Fall is upon us, and so is another season of school shootings. Since Aug. 1, the U.S. has already seen 122 school incidents that involved guns, resulting in eight fatalities and 12 non-fatal injuries. While many may be shocked and horrified, these numbers are not surprising to those of us counting.

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People comfort each other Feb. 15, 2018, as they sit and mourn at one of 17 crosses after a candlelight vigil for the 17 victims of the shooting at Marjory Stoneman Douglas High School in Parkland, Fla. Since Aug. 1, the U.S. has already seen 122 school incidents that involved guns, resulting in eight fatalities and 12 non-fatal injuries. Gerald Herbert/Associated Press, File

In 2021 and 2022, we witnessed the deadliest years on record for our students, teachers and staff. There were at least 385 incidents of gunfire on school grounds, resulting in 115 deaths and 284 injuries. This includes the Uvalde, Texas, shooting in May 2022 when Salvador Rolando Ramos drove to Robb Elementary School and murdered 19 students and two teachers. Their assault ended after being fatally shot by one of the 376 responding officers, more than an hour after the first shot was fired.

This year is on track to be another devastating one. Including those noted above, there have been 91 incidents of gunfire on school grounds, resulting in 28 deaths and 62 injuries since Jan. 1, with attack sites ranging from private elementary schools to large state universities.

With “thoughts and prayers” as their go-to mantra for mass shootings, political leaders continue to propose – and, in some cases, pass – legislation that allows teachers to carry guns. For example, states like Maine want to let any individual with a concealed-carry permit bring a gun into a K-12 school, while Colorado, Montana and Ohio currently allow teachers to be armed when the school district approves it.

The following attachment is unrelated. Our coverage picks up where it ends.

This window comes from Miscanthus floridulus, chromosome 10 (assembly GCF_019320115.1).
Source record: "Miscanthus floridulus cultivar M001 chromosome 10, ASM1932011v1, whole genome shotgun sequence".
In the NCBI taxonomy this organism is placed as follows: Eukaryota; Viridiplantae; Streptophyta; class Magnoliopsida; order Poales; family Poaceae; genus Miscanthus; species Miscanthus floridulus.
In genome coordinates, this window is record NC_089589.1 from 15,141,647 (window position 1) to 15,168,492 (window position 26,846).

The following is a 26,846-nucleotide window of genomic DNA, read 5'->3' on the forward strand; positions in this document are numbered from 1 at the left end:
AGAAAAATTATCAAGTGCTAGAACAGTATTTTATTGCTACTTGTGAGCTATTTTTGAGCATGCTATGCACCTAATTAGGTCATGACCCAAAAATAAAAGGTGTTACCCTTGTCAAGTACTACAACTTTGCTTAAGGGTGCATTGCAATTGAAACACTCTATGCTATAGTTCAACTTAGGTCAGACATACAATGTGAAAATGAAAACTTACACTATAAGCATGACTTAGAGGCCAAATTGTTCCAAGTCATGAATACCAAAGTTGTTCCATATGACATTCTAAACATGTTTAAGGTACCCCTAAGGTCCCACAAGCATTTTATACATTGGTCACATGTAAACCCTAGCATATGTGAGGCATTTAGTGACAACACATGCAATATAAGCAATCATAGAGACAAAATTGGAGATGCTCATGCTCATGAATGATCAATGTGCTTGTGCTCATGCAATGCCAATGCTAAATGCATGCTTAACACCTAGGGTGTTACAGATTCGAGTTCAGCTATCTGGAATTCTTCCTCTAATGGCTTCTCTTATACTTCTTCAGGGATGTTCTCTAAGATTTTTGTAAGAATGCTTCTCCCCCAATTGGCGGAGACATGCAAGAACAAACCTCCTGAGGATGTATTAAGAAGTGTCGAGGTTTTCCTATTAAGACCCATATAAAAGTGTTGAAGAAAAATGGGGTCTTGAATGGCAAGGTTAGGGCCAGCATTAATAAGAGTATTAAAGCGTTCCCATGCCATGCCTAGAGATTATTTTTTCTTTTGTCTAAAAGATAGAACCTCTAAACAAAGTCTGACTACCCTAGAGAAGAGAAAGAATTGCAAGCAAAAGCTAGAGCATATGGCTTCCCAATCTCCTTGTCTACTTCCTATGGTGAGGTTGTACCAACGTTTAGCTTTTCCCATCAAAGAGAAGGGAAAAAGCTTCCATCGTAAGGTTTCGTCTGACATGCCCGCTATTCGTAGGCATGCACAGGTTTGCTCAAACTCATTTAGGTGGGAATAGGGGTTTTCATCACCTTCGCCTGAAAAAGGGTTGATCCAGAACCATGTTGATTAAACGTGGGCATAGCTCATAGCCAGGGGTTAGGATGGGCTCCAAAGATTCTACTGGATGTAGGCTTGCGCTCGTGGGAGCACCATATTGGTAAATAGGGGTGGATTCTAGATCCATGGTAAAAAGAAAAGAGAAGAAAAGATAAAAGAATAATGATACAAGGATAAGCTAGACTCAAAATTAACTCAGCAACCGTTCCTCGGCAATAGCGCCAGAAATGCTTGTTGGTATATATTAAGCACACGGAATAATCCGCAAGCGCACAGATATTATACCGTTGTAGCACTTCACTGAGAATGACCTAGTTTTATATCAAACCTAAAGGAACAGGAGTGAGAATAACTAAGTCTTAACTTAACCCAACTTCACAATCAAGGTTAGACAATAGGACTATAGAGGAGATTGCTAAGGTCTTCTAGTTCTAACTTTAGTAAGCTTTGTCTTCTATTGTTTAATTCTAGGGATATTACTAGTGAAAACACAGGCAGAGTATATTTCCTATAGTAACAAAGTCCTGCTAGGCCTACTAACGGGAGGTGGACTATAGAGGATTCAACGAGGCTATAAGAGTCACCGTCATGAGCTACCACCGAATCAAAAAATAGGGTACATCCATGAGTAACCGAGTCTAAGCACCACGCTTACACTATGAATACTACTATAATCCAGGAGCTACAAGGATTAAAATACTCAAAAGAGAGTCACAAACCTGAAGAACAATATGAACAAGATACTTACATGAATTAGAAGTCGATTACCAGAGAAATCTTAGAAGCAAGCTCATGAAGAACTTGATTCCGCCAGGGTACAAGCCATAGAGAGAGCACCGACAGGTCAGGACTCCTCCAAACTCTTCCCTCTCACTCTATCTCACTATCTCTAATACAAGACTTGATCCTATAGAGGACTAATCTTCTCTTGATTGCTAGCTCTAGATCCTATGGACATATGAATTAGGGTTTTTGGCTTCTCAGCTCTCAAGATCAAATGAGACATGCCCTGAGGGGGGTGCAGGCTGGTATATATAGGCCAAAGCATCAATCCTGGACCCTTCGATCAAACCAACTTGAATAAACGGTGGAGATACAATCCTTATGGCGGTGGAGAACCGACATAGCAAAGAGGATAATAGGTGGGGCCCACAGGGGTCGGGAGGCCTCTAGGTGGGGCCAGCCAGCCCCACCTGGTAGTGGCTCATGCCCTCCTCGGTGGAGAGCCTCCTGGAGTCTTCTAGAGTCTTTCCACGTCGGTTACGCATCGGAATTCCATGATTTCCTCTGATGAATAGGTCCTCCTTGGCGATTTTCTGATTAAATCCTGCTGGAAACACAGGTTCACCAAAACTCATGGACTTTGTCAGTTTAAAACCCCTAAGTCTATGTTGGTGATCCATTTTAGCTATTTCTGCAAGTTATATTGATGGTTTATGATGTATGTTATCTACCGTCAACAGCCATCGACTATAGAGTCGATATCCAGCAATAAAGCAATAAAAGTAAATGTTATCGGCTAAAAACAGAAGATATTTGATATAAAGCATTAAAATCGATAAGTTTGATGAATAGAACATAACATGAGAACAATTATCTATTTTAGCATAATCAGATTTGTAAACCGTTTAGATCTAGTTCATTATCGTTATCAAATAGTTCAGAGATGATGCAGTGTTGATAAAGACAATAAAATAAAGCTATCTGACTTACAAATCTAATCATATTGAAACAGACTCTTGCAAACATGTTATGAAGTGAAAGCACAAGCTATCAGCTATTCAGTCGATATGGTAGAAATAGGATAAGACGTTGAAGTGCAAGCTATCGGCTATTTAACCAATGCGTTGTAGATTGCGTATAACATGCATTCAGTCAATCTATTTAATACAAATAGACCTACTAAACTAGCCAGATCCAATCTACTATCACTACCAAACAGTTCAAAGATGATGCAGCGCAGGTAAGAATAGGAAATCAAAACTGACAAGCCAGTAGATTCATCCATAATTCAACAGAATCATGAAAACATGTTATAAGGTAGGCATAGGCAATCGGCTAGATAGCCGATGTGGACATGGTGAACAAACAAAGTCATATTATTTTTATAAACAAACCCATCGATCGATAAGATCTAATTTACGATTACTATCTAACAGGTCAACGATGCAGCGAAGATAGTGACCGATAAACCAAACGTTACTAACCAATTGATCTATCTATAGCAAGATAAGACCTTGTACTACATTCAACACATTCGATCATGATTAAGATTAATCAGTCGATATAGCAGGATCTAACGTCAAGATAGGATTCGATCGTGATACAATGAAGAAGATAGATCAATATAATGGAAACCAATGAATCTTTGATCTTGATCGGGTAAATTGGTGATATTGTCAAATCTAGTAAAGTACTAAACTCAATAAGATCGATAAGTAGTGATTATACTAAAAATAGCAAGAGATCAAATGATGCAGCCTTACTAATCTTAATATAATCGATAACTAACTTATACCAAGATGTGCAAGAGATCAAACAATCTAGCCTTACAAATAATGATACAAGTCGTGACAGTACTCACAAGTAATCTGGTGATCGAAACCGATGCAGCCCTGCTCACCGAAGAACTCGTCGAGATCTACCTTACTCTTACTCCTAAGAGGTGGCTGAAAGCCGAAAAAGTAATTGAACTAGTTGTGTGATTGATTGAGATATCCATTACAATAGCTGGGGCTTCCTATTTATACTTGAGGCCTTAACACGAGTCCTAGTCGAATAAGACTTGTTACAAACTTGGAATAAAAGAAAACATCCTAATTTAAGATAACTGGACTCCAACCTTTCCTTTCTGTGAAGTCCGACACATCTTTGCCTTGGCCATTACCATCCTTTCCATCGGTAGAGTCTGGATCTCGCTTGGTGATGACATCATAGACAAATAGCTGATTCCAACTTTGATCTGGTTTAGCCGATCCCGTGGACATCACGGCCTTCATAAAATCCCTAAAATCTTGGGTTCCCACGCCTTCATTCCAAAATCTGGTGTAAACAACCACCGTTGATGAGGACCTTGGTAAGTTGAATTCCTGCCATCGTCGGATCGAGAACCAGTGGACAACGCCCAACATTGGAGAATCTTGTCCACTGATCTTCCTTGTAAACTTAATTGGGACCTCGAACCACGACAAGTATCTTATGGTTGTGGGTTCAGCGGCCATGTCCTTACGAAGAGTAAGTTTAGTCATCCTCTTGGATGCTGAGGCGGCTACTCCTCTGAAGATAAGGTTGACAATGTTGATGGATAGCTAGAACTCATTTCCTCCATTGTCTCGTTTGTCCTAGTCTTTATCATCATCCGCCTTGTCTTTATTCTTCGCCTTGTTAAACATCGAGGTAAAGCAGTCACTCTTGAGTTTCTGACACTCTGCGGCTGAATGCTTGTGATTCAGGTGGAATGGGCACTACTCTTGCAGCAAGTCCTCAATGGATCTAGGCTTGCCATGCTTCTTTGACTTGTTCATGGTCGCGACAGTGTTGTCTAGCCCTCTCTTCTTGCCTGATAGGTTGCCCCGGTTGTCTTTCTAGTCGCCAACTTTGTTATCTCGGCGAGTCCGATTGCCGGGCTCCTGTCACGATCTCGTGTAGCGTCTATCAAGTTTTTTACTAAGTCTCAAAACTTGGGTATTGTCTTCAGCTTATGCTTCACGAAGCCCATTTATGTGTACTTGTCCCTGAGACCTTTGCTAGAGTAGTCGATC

The reality is that arming teachers introduces more risks than it reduces. Students will access firearms brought to school, like the gun of high school teacher Jennifer Ellen Paul in Arkansas. The risk of shootings will increase, with research showing that access to a firearm doubles the risk of death by homicide and triples the risk of death by suicide.

Perhaps even more important, however, is that America’s teachers do not want to be armed, with a recent survey showing 73% of teachers oppose school staff being armed, and 58% believe armed staff will actually decrease safety in schools.


Although Maine has historically been opposed to enacting sensible gun laws like raising the minimum age to purchase semi-automatic weapons or closing the gun show loophole, community-based prevention efforts can help mitigate threats of violence until more substantial common sense laws can be passed by the state Legislature.

In 32% of mass shootings with four or more people killed, the shooter exhibited dangerous warning signs before the shooting. And while the pathway to violence is a complicated one and is not the same for every offender, researchers have identified critical warning signs of violence, including sudden withdrawal and social isolation, excessive irritability, persistent thoughts of self-harm, making direct and indirect threats, and cruelty to animals.

Similarly, research conducted by the Secret Service and the federal Department of Education found that in 4 out of 5 school shootings, at least one person had knowledge of a plan but failed to report, and 93% of school shooters planned their attack in advance, and the U.S. Department of Homeland Security found almost 60% of attackers had a history of expressing violent rhetoric and posting concerning and problematic content online – like sharing videos of previous mass attacks.

School shootings, like all mass casualty events, are rarely spontaneous and are rarely without warning. This means that peers, families, teachers, and other bystanders can play a pivotal role in violence prevention, which starts with recognizing warning signs and knowing who to contact when concerned for the safety of yourself and others. While I ask Mainers to demand more sensible and evidence-based gun legislation in Augusta, in the meantime, educate yourselves on the risk factors and indicators of violence, and if you see something, please say something.

Rather than put our faith in apprehensive teachers with guns, like some Maine legislators would like us to do (see L.D. 52), let’s put our resources into programs and policies that utilize best practices in managing possible threats, like Maine’s threat assessment team, and prevent school shootings well before they happen. How can we expect one kindergarten teacher to stop an active shooter in Maine when 376 law enforcement officers couldn’t stop one in Texas?

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